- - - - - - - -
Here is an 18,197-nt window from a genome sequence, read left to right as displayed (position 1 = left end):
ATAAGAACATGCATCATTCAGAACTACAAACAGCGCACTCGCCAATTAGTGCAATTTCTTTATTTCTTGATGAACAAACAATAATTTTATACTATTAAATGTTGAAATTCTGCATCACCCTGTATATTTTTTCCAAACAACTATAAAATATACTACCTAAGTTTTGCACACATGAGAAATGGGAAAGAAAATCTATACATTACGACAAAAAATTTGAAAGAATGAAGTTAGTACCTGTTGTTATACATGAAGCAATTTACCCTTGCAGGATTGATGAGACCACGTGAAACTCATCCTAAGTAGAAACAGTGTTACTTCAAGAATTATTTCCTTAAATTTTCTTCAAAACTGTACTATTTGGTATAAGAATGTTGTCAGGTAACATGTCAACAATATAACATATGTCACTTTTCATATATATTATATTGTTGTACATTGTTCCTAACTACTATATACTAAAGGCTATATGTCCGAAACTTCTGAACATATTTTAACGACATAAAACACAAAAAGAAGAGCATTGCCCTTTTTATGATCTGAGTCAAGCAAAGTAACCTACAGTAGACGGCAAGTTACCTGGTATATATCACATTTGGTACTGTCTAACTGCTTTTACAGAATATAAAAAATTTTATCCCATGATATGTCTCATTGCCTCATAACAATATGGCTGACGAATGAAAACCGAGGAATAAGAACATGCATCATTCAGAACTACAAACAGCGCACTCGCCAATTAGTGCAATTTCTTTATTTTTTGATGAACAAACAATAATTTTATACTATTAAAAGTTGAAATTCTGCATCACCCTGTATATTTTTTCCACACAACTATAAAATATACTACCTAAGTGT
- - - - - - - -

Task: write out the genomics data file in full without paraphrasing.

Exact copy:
Here is an 18,197-nt window from a genome sequence, read left to right as displayed (position 1 = left end):
ATAAGAACATGCATCATTCAGAACTACAAACAGCGCACTCGCCAATTAGTGCAATTTCTTTATTTCTTGATGAACAAACAATAATTTTATACTATTAAATGTTGAAATTCTGCATCACCCTGTATATTTTTTCCAAACAACTATAAAATATACTACCTAAGTTTTGCACACATGAGAAATGGGAAAGAAAATCTATACATTACGACAAAAAATTTGAAAGAATGAAGTTAGTACCTGTTGTTATACATGAAGCAATTTACCCTTGCAGGATTGATGAGACCACGTGAAACTCATCCTAAGTAGAAACAGTGTTACTTCAAGAATTATTTCCTTAAATTTTCTTCAAAACTGTACTATTTGGTATAAGAATGTTGTCAGGTAACATGTCAACAATATAACATATGTCACTTTTCATATATATTATATTGTTGTACATTGTTCCTAACTACTATATACTAAAGGCTATATGTCCGAAACTTCTGAACATATTTTAACGACATAAAACACAAAAAGAAGAGCATTGCCCTTTTTATGATCTGAGTCAAGCAAAGTAACCTACAGTAGACGGCAAGTTACCTGGTATATATCACATTTGGTACTGTCTAACTGCTTTTACAGAATATAAAAAATTTTATCCCATGATATGTCTCATTGCCTCATAACAATATGGCTGACGAATGAAAACCGAGGAATAAGAACATGCATCATTCAGAACTACAAACAGCGCACTCGCCAATTAGTGCAATTTCTTTATTTTTTGATGAACAAACAATAATTTTATACTATTAAAAGTTGAAATTCTGCATCACCCTGTATATTTTTTCCACACAACTATAAAATATACTACCTAAGTGT